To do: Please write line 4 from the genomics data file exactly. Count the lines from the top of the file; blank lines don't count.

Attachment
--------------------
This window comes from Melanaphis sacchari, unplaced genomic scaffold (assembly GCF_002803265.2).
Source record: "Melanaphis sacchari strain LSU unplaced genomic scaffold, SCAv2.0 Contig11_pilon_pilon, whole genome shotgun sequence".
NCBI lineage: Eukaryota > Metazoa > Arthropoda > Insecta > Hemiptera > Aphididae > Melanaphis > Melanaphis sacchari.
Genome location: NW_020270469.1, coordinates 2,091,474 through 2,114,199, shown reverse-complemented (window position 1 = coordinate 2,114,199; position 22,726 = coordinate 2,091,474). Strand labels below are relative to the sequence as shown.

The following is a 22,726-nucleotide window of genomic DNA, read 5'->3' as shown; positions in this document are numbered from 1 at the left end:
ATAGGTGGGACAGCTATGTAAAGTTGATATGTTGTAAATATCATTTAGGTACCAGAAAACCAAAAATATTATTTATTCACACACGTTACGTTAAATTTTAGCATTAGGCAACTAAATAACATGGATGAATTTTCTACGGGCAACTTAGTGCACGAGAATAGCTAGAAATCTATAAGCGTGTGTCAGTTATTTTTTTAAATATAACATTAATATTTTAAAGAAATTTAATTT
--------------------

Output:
Genome location: NW_020270469.1, coordinates 2,091,474 through 2,114,199, shown reverse-complemented (window position 1 = coordinate 2,114,199; position 22,726 = coordinate 2,091,474). Strand labels below are relative to the sequence as shown.